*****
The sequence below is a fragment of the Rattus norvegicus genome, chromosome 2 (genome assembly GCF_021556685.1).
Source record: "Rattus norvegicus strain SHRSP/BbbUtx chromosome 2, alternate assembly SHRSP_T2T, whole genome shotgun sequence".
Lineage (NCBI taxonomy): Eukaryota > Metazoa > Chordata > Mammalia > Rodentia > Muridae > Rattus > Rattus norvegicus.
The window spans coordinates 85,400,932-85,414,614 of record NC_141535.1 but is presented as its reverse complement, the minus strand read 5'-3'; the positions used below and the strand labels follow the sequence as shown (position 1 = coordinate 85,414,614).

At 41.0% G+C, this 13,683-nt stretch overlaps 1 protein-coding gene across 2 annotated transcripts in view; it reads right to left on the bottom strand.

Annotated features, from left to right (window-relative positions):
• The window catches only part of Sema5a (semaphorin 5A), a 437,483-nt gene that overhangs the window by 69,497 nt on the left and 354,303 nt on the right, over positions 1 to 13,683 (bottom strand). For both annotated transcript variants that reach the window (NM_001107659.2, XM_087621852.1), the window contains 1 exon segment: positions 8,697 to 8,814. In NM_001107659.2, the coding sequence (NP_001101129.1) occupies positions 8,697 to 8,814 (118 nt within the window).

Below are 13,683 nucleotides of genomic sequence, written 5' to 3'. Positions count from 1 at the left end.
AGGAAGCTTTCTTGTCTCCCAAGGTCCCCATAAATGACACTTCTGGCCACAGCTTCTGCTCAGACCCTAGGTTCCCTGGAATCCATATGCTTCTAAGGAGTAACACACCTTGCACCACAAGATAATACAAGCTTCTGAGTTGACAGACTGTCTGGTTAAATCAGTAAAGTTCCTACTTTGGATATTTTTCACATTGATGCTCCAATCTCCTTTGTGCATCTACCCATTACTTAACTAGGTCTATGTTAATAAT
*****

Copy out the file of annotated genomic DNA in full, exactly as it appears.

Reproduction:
The sequence below is a fragment of the Rattus norvegicus genome, chromosome 2 (genome assembly GCF_021556685.1).
Source record: "Rattus norvegicus strain SHRSP/BbbUtx chromosome 2, alternate assembly SHRSP_T2T, whole genome shotgun sequence".
Lineage (NCBI taxonomy): Eukaryota > Metazoa > Chordata > Mammalia > Rodentia > Muridae > Rattus > Rattus norvegicus.
The window spans coordinates 85,400,932-85,414,614 of record NC_141535.1 but is presented as its reverse complement, the minus strand read 5'-3'; the positions used below and the strand labels follow the sequence as shown (position 1 = coordinate 85,414,614).

At 41.0% G+C, this 13,683-nt stretch overlaps 1 protein-coding gene across 2 annotated transcripts in view; it reads right to left on the bottom strand.

Annotated features, from left to right (window-relative positions):
• The window catches only part of Sema5a (semaphorin 5A), a 437,483-nt gene that overhangs the window by 69,497 nt on the left and 354,303 nt on the right, over positions 1 to 13,683 (bottom strand). For both annotated transcript variants that reach the window (NM_001107659.2, XM_087621852.1), the window contains 1 exon segment: positions 8,697 to 8,814. In NM_001107659.2, the coding sequence (NP_001101129.1) occupies positions 8,697 to 8,814 (118 nt within the window).

Below are 13,683 nucleotides of genomic sequence, written 5' to 3'. Positions count from 1 at the left end.
AGGAAGCTTTCTTGTCTCCCAAGGTCCCCATAAATGACACTTCTGGCCACAGCTTCTGCTCAGACCCTAGGTTCCCTGGAATCCATATGCTTCTAAGGAGTAACACACCTTGCACCACAAGATAATACAAGCTTCTGAGTTGACAGACTGTCTGGTTAAATCAGTAAAGTTCCTACTTTGGATATTTTTCACATTGATGCTCCAATCTCCTTTGTGCATCTACCCATTACTTAACTAGGTCTATGTTAATAAT